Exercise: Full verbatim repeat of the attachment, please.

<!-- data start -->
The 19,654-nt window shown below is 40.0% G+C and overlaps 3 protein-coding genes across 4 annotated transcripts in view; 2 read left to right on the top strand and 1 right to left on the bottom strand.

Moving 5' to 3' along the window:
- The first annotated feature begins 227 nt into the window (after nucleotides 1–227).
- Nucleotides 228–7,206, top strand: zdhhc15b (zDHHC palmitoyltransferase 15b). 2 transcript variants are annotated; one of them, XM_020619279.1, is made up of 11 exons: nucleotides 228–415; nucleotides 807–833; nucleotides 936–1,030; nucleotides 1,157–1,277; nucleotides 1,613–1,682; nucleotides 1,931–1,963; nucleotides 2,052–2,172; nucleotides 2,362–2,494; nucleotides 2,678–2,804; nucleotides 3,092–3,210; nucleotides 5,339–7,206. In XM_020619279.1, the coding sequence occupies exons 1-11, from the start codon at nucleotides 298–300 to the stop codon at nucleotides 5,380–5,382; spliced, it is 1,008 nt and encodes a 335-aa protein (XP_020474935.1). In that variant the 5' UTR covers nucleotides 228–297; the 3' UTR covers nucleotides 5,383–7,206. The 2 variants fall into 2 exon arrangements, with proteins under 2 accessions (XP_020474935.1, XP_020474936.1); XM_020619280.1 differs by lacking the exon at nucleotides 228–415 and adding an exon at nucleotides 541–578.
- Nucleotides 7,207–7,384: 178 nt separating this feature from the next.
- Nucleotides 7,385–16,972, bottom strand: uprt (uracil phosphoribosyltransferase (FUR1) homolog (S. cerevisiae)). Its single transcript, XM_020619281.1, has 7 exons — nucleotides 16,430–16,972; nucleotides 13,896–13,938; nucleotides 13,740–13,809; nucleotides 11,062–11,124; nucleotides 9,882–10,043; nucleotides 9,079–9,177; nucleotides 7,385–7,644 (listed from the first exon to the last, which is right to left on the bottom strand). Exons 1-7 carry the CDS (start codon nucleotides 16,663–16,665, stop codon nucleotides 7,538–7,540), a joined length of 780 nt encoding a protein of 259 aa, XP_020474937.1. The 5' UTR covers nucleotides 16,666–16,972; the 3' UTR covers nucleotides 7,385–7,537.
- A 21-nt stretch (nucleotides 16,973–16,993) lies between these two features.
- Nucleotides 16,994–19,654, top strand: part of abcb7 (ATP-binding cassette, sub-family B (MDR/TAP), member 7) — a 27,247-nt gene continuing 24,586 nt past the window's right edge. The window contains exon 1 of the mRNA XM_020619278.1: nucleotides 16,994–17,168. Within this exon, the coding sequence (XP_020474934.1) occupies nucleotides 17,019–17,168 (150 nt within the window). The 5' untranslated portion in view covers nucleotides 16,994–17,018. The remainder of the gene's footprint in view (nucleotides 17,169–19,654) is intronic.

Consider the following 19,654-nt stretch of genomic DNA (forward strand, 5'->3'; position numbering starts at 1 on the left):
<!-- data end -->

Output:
The 19,654-nt window shown below is 40.0% G+C and overlaps 3 protein-coding genes across 4 annotated transcripts in view; 2 read left to right on the top strand and 1 right to left on the bottom strand.

Moving 5' to 3' along the window:
- The first annotated feature begins 227 nt into the window (after nucleotides 1–227).
- Nucleotides 228–7,206, top strand: zdhhc15b (zDHHC palmitoyltransferase 15b). 2 transcript variants are annotated; one of them, XM_020619279.1, is made up of 11 exons: nucleotides 228–415; nucleotides 807–833; nucleotides 936–1,030; nucleotides 1,157–1,277; nucleotides 1,613–1,682; nucleotides 1,931–1,963; nucleotides 2,052–2,172; nucleotides 2,362–2,494; nucleotides 2,678–2,804; nucleotides 3,092–3,210; nucleotides 5,339–7,206. In XM_020619279.1, the coding sequence occupies exons 1-11, from the start codon at nucleotides 298–300 to the stop codon at nucleotides 5,380–5,382; spliced, it is 1,008 nt and encodes a 335-aa protein (XP_020474935.1). In that variant the 5' UTR covers nucleotides 228–297; the 3' UTR covers nucleotides 5,383–7,206. The 2 variants fall into 2 exon arrangements, with proteins under 2 accessions (XP_020474935.1, XP_020474936.1); XM_020619280.1 differs by lacking the exon at nucleotides 228–415 and adding an exon at nucleotides 541–578.
- Nucleotides 7,207–7,384: 178 nt separating this feature from the next.
- Nucleotides 7,385–16,972, bottom strand: uprt (uracil phosphoribosyltransferase (FUR1) homolog (S. cerevisiae)). Its single transcript, XM_020619281.1, has 7 exons — nucleotides 16,430–16,972; nucleotides 13,896–13,938; nucleotides 13,740–13,809; nucleotides 11,062–11,124; nucleotides 9,882–10,043; nucleotides 9,079–9,177; nucleotides 7,385–7,644 (listed from the first exon to the last, which is right to left on the bottom strand). Exons 1-7 carry the CDS (start codon nucleotides 16,663–16,665, stop codon nucleotides 7,538–7,540), a joined length of 780 nt encoding a protein of 259 aa, XP_020474937.1. The 5' UTR covers nucleotides 16,666–16,972; the 3' UTR covers nucleotides 7,385–7,537.
- A 21-nt stretch (nucleotides 16,973–16,993) lies between these two features.
- Nucleotides 16,994–19,654, top strand: part of abcb7 (ATP-binding cassette, sub-family B (MDR/TAP), member 7) — a 27,247-nt gene continuing 24,586 nt past the window's right edge. The window contains exon 1 of the mRNA XM_020619278.1: nucleotides 16,994–17,168. Within this exon, the coding sequence (XP_020474934.1) occupies nucleotides 17,019–17,168 (150 nt within the window). The 5' untranslated portion in view covers nucleotides 16,994–17,018. The remainder of the gene's footprint in view (nucleotides 17,169–19,654) is intronic.

Consider the following 19,654-nt stretch of genomic DNA (forward strand, 5'->3'; position numbering starts at 1 on the left):